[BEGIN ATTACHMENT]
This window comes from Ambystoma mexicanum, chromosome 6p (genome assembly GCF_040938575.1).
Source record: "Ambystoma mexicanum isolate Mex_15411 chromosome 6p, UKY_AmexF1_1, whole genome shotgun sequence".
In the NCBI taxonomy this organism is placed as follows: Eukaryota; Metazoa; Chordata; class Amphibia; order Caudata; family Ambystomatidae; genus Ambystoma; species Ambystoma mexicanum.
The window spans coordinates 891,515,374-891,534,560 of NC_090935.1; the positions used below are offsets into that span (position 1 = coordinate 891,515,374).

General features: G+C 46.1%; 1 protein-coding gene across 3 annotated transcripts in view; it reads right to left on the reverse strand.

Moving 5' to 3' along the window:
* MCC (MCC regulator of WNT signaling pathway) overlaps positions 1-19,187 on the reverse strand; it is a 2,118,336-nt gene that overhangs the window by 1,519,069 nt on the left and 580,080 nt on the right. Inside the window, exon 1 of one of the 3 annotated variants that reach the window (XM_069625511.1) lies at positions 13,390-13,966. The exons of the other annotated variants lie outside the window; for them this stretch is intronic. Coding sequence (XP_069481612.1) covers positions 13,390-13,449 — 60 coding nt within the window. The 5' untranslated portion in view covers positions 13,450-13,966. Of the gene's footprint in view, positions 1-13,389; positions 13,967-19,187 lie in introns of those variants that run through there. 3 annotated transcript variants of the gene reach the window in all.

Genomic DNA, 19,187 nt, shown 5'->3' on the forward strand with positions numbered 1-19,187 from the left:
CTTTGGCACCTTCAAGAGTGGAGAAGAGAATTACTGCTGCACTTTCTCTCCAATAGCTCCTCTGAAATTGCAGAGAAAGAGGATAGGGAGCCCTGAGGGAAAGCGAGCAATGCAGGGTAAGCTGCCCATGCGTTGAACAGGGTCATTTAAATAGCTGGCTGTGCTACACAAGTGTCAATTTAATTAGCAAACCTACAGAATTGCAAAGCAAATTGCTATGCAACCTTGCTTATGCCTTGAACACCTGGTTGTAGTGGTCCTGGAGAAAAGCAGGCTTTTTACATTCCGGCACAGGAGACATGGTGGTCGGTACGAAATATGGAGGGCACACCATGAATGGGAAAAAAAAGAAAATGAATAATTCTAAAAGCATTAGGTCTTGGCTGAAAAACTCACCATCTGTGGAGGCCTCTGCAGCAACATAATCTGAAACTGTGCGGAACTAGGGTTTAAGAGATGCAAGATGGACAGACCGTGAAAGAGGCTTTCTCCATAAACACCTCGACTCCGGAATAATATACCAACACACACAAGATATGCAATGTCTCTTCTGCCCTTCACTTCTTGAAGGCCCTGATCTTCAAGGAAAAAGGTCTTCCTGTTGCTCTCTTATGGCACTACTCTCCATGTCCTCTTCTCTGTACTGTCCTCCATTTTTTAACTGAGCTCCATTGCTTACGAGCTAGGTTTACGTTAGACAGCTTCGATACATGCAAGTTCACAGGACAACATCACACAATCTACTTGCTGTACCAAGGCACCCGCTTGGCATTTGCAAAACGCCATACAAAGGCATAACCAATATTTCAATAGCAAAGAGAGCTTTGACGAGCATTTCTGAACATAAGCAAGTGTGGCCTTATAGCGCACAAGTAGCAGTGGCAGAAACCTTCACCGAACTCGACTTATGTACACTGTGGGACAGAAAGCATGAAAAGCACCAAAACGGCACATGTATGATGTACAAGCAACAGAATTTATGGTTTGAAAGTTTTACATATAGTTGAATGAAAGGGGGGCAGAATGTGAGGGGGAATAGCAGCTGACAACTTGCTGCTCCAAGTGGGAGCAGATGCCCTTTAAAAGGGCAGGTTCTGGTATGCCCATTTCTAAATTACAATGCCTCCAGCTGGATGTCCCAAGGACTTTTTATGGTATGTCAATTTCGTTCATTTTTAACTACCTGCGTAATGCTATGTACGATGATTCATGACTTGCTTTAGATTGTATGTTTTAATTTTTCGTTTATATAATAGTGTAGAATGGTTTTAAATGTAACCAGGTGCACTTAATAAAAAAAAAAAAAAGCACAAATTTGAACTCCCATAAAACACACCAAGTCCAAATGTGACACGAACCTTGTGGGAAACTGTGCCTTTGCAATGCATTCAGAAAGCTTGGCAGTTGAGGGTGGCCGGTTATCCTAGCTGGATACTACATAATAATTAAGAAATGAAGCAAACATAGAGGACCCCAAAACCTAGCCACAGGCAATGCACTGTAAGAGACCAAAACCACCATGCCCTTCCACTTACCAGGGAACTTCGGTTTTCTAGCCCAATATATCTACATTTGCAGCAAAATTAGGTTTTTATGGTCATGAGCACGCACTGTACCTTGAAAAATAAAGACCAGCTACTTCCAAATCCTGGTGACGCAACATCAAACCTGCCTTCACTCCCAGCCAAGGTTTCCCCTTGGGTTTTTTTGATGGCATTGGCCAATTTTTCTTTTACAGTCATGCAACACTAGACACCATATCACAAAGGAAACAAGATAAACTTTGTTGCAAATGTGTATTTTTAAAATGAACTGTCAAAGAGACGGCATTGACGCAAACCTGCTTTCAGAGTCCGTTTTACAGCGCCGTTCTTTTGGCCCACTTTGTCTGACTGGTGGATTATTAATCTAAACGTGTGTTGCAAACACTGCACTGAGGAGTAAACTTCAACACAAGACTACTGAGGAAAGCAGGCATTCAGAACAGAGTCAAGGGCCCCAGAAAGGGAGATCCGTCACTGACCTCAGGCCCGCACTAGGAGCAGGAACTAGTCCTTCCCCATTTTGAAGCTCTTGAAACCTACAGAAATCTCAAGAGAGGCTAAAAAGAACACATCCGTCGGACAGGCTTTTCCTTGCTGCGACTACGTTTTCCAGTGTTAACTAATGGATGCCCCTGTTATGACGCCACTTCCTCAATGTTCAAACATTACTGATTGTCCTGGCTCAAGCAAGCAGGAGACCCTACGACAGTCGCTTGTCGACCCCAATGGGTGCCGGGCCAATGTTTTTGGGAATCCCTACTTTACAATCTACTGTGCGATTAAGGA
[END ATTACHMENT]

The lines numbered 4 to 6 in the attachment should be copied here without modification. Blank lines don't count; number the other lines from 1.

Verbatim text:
The window spans coordinates 891,515,374-891,534,560 of NC_090935.1; the positions used below are offsets into that span (position 1 = coordinate 891,515,374).

General features: G+C 46.1%; 1 protein-coding gene across 3 annotated transcripts in view; it reads right to left on the reverse strand.

Moving 5' to 3' along the window: